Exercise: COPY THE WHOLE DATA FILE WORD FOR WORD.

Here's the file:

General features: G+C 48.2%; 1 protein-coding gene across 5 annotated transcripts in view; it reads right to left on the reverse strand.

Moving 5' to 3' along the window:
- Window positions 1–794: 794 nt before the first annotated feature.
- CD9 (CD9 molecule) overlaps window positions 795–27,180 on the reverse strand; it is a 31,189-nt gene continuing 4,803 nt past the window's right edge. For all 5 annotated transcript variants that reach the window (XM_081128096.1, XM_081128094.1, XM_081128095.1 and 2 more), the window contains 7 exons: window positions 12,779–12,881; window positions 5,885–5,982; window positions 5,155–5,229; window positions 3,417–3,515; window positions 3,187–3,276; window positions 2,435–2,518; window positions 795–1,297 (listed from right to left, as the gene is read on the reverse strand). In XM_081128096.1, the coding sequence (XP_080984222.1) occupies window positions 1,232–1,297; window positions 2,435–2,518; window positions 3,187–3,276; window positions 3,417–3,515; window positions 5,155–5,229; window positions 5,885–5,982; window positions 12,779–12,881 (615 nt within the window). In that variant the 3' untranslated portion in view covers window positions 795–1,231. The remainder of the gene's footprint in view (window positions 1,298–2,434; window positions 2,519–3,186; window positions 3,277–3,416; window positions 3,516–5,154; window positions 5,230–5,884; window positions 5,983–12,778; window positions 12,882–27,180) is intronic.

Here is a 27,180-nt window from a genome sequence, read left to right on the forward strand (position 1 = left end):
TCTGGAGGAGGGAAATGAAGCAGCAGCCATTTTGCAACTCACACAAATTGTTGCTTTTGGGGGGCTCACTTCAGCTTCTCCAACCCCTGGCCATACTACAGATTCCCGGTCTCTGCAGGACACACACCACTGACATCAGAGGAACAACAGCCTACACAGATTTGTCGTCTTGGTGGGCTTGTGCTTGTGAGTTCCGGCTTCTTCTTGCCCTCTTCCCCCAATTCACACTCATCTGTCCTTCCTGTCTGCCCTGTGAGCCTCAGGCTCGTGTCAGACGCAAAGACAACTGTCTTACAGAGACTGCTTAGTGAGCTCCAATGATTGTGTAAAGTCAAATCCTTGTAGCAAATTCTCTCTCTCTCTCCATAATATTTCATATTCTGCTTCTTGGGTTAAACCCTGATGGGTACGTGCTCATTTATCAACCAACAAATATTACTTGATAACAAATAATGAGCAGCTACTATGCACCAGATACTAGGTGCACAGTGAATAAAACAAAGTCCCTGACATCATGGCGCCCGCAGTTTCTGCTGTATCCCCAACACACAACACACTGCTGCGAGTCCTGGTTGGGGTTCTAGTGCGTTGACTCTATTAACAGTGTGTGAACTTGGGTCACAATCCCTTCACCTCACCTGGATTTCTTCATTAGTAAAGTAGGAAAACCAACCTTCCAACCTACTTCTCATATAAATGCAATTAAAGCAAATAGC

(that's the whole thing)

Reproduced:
General features: G+C 48.2%; 1 protein-coding gene across 5 annotated transcripts in view; it reads right to left on the reverse strand.

Moving 5' to 3' along the window:
- Window positions 1–794: 794 nt before the first annotated feature.
- CD9 (CD9 molecule) overlaps window positions 795–27,180 on the reverse strand; it is a 31,189-nt gene continuing 4,803 nt past the window's right edge. For all 5 annotated transcript variants that reach the window (XM_081128096.1, XM_081128094.1, XM_081128095.1 and 2 more), the window contains 7 exons: window positions 12,779–12,881; window positions 5,885–5,982; window positions 5,155–5,229; window positions 3,417–3,515; window positions 3,187–3,276; window positions 2,435–2,518; window positions 795–1,297 (listed from right to left, as the gene is read on the reverse strand). In XM_081128096.1, the coding sequence (XP_080984222.1) occupies window positions 1,232–1,297; window positions 2,435–2,518; window positions 3,187–3,276; window positions 3,417–3,515; window positions 5,155–5,229; window positions 5,885–5,982; window positions 12,779–12,881 (615 nt within the window). In that variant the 3' untranslated portion in view covers window positions 795–1,231. The remainder of the gene's footprint in view (window positions 1,298–2,434; window positions 2,519–3,186; window positions 3,277–3,416; window positions 3,516–5,154; window positions 5,230–5,884; window positions 5,983–12,778; window positions 12,882–27,180) is intronic.

Here is a 27,180-nt window from a genome sequence, read left to right on the forward strand (position 1 = left end):
TCTGGAGGAGGGAAATGAAGCAGCAGCCATTTTGCAACTCACACAAATTGTTGCTTTTGGGGGGCTCACTTCAGCTTCTCCAACCCCTGGCCATACTACAGATTCCCGGTCTCTGCAGGACACACACCACTGACATCAGAGGAACAACAGCCTACACAGATTTGTCGTCTTGGTGGGCTTGTGCTTGTGAGTTCCGGCTTCTTCTTGCCCTCTTCCCCCAATTCACACTCATCTGTCCTTCCTGTCTGCCCTGTGAGCCTCAGGCTCGTGTCAGACGCAAAGACAACTGTCTTACAGAGACTGCTTAGTGAGCTCCAATGATTGTGTAAAGTCAAATCCTTGTAGCAAATTCTCTCTCTCTCTCCATAATATTTCATATTCTGCTTCTTGGGTTAAACCCTGATGGGTACGTGCTCATTTATCAACCAACAAATATTACTTGATAACAAATAATGAGCAGCTACTATGCACCAGATACTAGGTGCACAGTGAATAAAACAAAGTCCCTGACATCATGGCGCCCGCAGTTTCTGCTGTATCCCCAACACACAACACACTGCTGCGAGTCCTGGTTGGGGTTCTAGTGCGTTGACTCTATTAACAGTGTGTGAACTTGGGTCACAATCCCTTCACCTCACCTGGATTTCTTCATTAGTAAAGTAGGAAAACCAACCTTCCAACCTACTTCTCATATAAATGCAATTAAAGCAAATAGC